This law signaled a major change in the government’s relationship with the native peoples – Congress now viewed the Native Americans, not as countries outside of its jurisdictional control, but as wards of the government. By making Native Americans wards of the “” government, Congress presumed that it would be better to make the policy of assimilation a widely recognised part of the cultural mainstream of America.

     

    More On American Indian History


    Many U.S. government representatives looked at assimilation as the most practical remedy for what they viewed as “the Indian problem,” and the single long-term strategy for insuring U.S. interests in the West and the survival of the American Indians. In order to accomplish this, the government urged Native Americans to relocate out of their established dwellings, move into wooden buildings and become farmers.

    The federal government handed down laws that pressed Native Americans to reject their traditional appearance and way of life. Some laws banned common spiritual practices while others required Indian males to cut their long hair. Agents on more than two-thirds of American Indian reservations set up tribunals to enforce federal regulations that often prohibited traditional ethnic and spiritual practices.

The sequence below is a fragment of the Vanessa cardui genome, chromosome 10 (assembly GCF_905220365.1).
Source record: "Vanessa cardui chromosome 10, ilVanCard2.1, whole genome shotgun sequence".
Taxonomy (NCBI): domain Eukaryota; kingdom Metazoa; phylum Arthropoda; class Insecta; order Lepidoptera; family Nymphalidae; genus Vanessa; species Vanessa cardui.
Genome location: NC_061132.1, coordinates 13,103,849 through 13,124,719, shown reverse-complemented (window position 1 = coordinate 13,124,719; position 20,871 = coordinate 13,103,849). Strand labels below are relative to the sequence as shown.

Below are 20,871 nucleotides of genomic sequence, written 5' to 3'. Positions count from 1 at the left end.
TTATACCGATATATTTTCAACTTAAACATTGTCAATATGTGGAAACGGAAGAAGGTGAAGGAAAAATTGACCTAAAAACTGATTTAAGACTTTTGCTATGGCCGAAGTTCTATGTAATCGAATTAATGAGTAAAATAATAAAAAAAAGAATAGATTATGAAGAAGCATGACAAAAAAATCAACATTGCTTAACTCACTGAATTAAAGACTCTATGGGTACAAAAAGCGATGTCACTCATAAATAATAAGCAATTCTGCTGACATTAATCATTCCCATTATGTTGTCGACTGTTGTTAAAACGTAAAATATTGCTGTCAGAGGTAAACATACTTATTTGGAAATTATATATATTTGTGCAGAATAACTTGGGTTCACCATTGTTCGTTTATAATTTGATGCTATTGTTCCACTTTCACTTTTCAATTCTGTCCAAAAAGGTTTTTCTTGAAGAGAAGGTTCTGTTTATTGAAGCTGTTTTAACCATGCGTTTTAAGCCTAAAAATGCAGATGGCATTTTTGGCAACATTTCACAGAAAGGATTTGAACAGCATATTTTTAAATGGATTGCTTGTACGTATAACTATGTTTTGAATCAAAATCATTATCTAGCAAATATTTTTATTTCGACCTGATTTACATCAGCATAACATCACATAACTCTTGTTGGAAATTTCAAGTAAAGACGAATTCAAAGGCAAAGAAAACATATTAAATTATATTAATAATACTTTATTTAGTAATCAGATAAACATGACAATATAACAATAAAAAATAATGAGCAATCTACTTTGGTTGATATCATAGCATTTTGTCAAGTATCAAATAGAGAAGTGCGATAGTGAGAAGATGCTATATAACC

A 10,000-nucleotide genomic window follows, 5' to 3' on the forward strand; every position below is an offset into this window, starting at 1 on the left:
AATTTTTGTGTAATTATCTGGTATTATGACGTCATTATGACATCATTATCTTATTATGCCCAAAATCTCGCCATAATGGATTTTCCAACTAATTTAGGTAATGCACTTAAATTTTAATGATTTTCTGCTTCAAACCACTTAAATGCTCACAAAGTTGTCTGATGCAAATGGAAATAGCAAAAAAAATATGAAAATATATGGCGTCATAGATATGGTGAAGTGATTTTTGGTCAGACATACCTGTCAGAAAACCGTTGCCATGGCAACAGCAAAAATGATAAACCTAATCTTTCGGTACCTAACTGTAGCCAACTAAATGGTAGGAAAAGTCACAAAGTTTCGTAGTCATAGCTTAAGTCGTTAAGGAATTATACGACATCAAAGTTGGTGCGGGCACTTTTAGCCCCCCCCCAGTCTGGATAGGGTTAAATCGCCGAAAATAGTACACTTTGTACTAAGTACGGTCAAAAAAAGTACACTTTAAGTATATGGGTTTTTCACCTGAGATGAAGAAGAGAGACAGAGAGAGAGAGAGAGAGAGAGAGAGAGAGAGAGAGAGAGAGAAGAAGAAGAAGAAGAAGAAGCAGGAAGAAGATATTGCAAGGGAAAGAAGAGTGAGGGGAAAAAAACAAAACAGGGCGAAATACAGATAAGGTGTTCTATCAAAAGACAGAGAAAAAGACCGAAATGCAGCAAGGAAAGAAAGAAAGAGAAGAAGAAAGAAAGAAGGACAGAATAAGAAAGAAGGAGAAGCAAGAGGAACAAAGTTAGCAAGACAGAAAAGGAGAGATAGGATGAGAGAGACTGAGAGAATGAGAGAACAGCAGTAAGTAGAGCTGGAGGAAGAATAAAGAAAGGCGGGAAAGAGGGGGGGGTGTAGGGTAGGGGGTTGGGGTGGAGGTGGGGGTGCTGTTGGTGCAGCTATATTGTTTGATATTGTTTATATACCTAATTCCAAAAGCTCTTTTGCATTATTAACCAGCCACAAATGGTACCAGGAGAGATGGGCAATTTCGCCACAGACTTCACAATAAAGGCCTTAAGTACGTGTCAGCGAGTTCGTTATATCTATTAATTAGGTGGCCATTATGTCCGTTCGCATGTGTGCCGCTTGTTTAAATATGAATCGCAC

To hasten the assimilation course, the government set up Indian training centers that tried to quickly and forcefully Americanize Indian youth. According to the founder of the Carlisle Indian School in Pennsylvania, the schools were designed to “kill the Indian and save the man.” To be able to accomplish this objective, the schools required enrollees to speak only English, put on proper American fashion and to switch their Indian names with more “American” ones. These new regulations helped bring Native Americans nearer to the conclusion of their classic tribal identity and the start of their daily life as citizens under the absolute control of the U.S. administration.